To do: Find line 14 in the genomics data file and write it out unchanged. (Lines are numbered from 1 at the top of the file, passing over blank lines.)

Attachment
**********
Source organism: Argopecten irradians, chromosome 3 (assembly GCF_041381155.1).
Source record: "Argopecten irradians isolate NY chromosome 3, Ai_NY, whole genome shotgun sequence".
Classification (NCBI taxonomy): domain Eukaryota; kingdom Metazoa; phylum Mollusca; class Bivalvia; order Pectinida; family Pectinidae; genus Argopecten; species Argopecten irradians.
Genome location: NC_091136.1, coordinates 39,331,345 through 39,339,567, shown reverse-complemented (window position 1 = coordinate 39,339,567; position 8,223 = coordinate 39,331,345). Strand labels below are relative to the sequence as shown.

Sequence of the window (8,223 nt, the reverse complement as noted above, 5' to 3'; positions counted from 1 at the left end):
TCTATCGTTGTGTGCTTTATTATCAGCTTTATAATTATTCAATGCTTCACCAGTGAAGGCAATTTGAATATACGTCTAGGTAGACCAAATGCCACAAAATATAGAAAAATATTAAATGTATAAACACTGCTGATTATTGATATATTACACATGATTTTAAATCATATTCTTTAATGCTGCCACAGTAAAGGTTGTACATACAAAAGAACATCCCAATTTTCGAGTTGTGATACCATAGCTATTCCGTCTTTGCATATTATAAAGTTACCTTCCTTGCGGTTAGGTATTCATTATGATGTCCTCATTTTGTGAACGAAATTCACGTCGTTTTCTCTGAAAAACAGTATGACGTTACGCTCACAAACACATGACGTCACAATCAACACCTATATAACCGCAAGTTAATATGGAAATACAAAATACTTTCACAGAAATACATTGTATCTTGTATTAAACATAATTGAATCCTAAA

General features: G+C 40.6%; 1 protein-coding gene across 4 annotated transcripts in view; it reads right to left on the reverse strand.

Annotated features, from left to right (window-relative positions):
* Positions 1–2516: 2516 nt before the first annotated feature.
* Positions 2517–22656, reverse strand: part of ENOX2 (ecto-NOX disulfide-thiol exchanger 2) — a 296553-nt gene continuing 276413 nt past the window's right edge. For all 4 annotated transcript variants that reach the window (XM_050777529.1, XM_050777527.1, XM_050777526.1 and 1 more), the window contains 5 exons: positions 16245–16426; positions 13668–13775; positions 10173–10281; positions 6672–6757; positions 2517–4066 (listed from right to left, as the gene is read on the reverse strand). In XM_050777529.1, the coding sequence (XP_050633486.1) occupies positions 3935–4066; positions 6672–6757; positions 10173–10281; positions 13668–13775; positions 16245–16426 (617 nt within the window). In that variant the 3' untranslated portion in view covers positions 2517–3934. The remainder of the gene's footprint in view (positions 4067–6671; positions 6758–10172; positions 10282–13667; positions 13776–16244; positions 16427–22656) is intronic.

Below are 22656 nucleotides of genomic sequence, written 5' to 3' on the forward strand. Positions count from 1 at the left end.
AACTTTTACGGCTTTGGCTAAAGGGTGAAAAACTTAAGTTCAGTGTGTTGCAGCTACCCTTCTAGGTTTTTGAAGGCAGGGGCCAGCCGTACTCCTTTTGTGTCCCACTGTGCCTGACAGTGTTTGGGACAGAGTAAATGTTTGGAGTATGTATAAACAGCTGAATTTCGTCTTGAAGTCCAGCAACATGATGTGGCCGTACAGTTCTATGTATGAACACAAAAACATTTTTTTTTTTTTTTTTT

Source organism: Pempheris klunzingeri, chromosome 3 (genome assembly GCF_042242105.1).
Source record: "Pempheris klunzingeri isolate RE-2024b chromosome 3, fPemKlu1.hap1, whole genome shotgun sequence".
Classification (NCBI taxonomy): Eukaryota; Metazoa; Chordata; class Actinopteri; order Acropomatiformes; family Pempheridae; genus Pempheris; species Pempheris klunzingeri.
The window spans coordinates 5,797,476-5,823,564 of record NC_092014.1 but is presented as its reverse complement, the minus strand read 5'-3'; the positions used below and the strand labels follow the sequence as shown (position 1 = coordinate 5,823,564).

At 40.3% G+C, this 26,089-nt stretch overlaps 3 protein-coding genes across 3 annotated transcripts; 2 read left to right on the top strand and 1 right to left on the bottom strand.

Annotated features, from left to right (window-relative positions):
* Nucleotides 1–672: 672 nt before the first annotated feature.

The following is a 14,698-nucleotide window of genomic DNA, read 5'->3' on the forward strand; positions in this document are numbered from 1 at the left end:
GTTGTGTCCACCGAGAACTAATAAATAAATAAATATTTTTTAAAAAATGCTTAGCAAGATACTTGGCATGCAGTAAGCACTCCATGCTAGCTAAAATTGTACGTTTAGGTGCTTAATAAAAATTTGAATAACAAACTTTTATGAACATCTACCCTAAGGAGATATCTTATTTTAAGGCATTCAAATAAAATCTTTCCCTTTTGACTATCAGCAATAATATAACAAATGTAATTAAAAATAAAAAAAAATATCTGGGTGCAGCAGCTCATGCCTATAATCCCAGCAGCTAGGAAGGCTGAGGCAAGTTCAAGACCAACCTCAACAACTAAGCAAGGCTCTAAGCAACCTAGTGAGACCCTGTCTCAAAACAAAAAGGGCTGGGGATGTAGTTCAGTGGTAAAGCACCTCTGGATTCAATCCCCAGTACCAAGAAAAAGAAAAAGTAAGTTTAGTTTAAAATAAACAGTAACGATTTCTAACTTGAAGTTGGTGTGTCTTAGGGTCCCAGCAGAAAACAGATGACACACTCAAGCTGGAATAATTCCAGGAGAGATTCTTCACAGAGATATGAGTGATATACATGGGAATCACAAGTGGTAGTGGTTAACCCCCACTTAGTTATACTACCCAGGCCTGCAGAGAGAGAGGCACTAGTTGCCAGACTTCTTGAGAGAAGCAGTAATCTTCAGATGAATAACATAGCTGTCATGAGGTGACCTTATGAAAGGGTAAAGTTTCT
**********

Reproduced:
Source record: "Pempheris klunzingeri isolate RE-2024b chromosome 3, fPemKlu1.hap1, whole genome shotgun sequence".